Dear Aggie: We have burdock on our property and the burrs get into my dog’s coat. How can I eliminate this weed?
A: From an evolutionary perspective, burdock species (both Arctium minus and Arctium lappa) are masters of spreading their seeds. Native to Europe, burdock has seed heads with prickly barbs that immediately catch onto an animal’s coat — or a gardener’s clothing — at the lightest touch. In fact, the inventor of Velcro was inspired by the tenacity of burdock seed-heads. As the animal moves about the environment, hitchhiking seeds shake loose from the burrs, spreading the plant into new locations. Unfortunately, as the seed heads break apart, they work their way into an animal’s coat and become difficult to remove. They are especially troublesome with long-haired breeds — from Scottish terriers to wool sheep to Highland cattle — and must be cut from the animal’s coat. The barbs can even work their way into the skin or into an animal’s eyes, resulting in infection.
Embedded burrs can cause dirt and moisture to buildup in an animal’s coat. In livestock kept outdoors during the winter, this buildup can compromise the animal’s ability to remain warm in freezing temperatures. Small birds have been reported to get caught in clusters of the burrs and slowly die.
Burdock is a biennial whose seeds emerge in early spring. A member of the Aster family, it grows in many settings, from nitrogen-rich barnyards to urban waste areas to disturbed woodlands. It has large leaves, some as long as 18 inches, that emerge from a central rosette. In the first year, the plant quickly grows a deep taproot, allowing it to pull nutrients and moisture from subsoils. The deep taproot gives the plant a competitive advantage over other species, allowing burdock to weather hot and dry conditions and dominate the garden. The taproots are also nearly impossible to pull up without digging. Interestingly, although extremely fibrous, the roots are edible and considered a delicacy in some Asian cultures. Purple flowers appear in its second year, which turn into troublesome seedpods (burrs) from midsummer onward.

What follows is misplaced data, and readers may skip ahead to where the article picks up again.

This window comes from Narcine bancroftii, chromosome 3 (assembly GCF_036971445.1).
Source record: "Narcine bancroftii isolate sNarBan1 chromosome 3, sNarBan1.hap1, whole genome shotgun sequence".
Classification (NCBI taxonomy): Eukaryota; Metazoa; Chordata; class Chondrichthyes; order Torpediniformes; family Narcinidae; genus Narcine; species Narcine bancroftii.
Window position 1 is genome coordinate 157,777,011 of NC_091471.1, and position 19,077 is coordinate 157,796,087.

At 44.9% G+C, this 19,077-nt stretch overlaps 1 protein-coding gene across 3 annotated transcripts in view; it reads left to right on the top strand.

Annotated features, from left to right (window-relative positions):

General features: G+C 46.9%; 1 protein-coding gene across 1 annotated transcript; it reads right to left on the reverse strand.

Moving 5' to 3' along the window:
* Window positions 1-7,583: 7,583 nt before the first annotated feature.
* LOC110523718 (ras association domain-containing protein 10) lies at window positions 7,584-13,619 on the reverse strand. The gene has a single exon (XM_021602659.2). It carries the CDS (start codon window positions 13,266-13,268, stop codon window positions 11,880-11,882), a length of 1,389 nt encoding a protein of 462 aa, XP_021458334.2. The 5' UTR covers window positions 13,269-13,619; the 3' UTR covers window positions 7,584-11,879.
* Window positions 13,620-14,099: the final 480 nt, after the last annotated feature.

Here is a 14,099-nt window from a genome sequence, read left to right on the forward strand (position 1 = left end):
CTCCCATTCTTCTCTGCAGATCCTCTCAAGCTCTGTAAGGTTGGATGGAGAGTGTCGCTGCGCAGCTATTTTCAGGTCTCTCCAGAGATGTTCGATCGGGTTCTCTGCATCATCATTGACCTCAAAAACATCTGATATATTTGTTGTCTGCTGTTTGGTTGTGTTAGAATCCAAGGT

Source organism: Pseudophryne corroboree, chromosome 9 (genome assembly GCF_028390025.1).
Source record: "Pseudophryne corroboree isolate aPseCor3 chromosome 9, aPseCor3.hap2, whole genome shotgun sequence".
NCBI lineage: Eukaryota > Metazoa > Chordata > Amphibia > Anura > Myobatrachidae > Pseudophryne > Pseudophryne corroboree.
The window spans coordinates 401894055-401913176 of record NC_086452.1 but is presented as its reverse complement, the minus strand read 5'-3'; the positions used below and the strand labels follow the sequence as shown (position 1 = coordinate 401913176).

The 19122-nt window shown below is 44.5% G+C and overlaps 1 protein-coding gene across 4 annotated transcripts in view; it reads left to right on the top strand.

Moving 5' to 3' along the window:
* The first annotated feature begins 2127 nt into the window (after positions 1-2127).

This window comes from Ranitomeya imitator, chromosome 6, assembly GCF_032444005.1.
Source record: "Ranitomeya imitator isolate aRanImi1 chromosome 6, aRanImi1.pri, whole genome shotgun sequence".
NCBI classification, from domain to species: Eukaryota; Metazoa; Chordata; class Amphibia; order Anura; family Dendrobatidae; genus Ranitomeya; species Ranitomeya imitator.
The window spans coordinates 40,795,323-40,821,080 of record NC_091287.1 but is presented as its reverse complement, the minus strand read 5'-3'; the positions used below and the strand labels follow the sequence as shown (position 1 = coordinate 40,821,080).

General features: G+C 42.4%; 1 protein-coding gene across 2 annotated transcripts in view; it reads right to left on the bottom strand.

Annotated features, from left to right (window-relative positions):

Elimination of burdock is difficult. Watch carefully for newly emerging burdock seeds, generally from mid-April to early May. Simple cultivation or even flame-weeding can control seedlings in the cotyledon stage (when there are only two simple leaves). If you allow them to grow beyond this stage and establish a strong taproot, they will be difficult to remove. Individual plants can be dug up, but care must be taken to remove the entire taproot, which can be up to two feet in length. Mowing the plants will slow their flowering but is unlikely to kill them; they will quickly resprout and send up new flower stalks, sometimes only a few inches high.
Non-selective herbicides specifically labeled for use on broadleaf weeds are another option. These include products such as Roundup (glyphosate) and Burnout (a mixture of clove oil and citric acid). Herbicides should be applied early in the growing season. Repeated applications may be needed for older, established plants which will draw from reserves held in the taproot.
Keep in mind that you must follow all label instructions when using these products. Non-selective herbicides will also kill any plants that you might want to keep should the spray drift onto them. Those wishing to eliminate burdock from pasture or cultivated crops should consult Cooperative Extension staff for additional guidance.
Michael Nuckols is the agriculture and natural resources issues leader at Cornell Cooperative Extension of Jefferson County. Contact him at 315-788-8450 ext. 227 or firstname.lastname@example.org.